Is China turning the tide on pollution? The country stands to benefit not just environmentally, but financially as well. A new MIT study found if China reduces carbon dioxide emissions by four percent a year, the nation could net around $339 billion in health savings by the year 2030. That figure could be around four times what it would cost the country to achieve climate goals – in other words, according to MIT, “the country’s climate policy would more than pay for itself.”

A mountain, lake, and bicycle in the city of Guilin in southern China

Fulfilling its international pledge to cut carbon emissions makes sense for China in many ways. Not only could the nation contribute significantly to the global battle against climate change (as it’s the world’s largest emitter of greenhouse gases) – but the health impacts for Chinese citizens could be huge. Improving air quality could avoid a considerable amount of deaths from air pollution in every province — and MIT put a dollar figure on the benefit to society: $339 billion.

Related: China reports meeting its 2020 carbon intensity goals three years early

MIT associate professor Noelle Eckley Selin co-authored the study published today in Nature Climate Change. In a statement, she said: “The country could actually come out net positive, just based on the health co-benefits associated with air quality improvements, relative to the cost of a climate policy. This is a motivating factor for countries to engage in global climate policy.”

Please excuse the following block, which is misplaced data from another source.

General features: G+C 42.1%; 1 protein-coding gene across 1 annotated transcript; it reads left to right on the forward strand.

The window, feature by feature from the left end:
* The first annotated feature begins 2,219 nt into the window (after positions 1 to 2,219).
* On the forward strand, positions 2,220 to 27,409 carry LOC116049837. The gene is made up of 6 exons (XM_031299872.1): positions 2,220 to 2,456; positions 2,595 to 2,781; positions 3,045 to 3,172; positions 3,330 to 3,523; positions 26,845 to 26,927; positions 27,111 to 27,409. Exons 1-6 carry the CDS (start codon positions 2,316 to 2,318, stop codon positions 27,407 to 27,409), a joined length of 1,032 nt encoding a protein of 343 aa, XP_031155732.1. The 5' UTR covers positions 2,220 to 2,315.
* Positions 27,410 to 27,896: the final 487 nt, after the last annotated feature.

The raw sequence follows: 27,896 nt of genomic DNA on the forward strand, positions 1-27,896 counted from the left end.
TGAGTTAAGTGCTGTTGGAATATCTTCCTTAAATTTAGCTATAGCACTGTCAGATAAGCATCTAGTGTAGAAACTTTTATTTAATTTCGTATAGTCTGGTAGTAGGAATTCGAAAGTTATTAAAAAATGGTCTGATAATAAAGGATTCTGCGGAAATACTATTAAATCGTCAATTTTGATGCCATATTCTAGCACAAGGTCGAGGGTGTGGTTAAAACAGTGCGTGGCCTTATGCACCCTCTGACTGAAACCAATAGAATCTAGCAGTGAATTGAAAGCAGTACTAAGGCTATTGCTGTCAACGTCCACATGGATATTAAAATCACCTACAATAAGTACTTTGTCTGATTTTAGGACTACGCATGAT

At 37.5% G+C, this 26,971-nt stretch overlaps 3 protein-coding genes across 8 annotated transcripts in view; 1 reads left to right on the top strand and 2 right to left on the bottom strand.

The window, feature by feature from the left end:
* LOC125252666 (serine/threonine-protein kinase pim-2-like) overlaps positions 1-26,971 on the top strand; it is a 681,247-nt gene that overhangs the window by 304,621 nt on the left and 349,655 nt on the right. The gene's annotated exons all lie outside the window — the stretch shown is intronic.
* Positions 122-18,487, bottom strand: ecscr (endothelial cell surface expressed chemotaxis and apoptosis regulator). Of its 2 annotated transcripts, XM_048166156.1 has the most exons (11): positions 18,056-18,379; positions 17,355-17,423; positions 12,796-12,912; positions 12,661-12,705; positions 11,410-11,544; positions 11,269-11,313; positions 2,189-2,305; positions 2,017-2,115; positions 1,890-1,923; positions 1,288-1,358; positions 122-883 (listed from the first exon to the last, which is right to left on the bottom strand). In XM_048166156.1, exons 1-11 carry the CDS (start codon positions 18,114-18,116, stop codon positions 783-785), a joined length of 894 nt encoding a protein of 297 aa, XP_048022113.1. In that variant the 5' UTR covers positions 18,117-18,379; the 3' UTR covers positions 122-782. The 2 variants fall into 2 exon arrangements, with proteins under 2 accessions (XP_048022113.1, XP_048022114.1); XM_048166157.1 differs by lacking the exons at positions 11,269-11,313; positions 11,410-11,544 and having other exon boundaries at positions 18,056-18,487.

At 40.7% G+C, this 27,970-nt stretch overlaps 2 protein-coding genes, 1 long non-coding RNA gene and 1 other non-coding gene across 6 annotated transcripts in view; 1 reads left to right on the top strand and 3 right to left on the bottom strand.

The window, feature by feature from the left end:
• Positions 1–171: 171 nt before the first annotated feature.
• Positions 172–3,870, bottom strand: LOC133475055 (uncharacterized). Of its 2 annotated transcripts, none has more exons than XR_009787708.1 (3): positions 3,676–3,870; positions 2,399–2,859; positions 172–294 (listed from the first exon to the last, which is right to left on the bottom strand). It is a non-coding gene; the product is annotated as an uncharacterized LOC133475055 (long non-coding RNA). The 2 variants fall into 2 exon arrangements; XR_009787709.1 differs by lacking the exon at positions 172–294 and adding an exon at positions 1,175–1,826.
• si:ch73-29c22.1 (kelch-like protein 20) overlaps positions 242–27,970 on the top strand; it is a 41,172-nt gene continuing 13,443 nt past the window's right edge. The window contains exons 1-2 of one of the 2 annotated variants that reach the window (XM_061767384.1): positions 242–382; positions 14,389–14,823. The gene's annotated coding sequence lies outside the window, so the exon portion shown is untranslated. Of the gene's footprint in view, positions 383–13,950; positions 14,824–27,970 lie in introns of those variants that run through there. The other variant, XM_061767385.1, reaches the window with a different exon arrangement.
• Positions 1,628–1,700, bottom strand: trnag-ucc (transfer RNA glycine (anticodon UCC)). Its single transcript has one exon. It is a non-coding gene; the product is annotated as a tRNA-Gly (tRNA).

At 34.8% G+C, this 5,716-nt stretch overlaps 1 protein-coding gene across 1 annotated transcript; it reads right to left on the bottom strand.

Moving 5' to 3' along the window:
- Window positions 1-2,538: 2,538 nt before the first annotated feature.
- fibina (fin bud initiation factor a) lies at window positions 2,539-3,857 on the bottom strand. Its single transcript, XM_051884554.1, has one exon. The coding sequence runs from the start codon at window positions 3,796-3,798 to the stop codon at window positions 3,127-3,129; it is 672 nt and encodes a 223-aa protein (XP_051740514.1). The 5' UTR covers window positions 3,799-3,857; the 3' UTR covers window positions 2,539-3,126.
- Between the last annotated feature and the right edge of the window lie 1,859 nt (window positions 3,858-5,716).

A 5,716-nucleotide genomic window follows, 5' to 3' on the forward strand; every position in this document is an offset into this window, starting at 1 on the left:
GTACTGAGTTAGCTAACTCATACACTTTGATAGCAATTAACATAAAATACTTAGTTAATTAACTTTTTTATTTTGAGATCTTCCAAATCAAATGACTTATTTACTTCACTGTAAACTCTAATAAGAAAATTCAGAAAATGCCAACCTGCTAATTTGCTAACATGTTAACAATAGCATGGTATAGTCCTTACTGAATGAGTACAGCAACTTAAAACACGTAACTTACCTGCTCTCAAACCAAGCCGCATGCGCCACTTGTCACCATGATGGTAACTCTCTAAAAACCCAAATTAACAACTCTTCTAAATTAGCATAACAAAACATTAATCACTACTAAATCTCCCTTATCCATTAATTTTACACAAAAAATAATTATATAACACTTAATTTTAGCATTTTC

China's Great Wall landscape near Beijing

How did the team reach their figure? They developed a modeling approach called the Regional Emissions Air Quality Climate and Health framework, combining an energy-economic model and atmospheric chemistry model. They used the energy-economic model “to simulate how a given climate policy changes a province’s economic activity, energy use, and emissions of carbon dioxide and air pollutants.” They ran simulations under four scenarios: one with no policy and three with policies aiming to cut emissions through 2030 by three, four, and five percent a year. They then plugged in results into the atmospheric chemistry model and estimated particulate matter concentrations for provinces to help calculate the pollution communities are inhaling. Epidemiological literature helped them figure out how many deaths could be avoided. They calculated the economic value of the deaths, which they compared against the total cost of implementing a policy scenario.

Their findings? In a no-policy scenario, by 2030 there would be over 2.3 million premature, pollution-related deaths. In the three, four, or five percent emissions reductions scenarios, China could respectively avoid 36,000, 94,000, and 160,000 premature deaths. The savings “gained as a result of health co-benefits equals $138.4 billion, $339.6 billion, and $534.8 billion, respectively,” according to MIT.


Images via Diego Jimenez, Frak Lopez, and Manon Boyer on Unsplash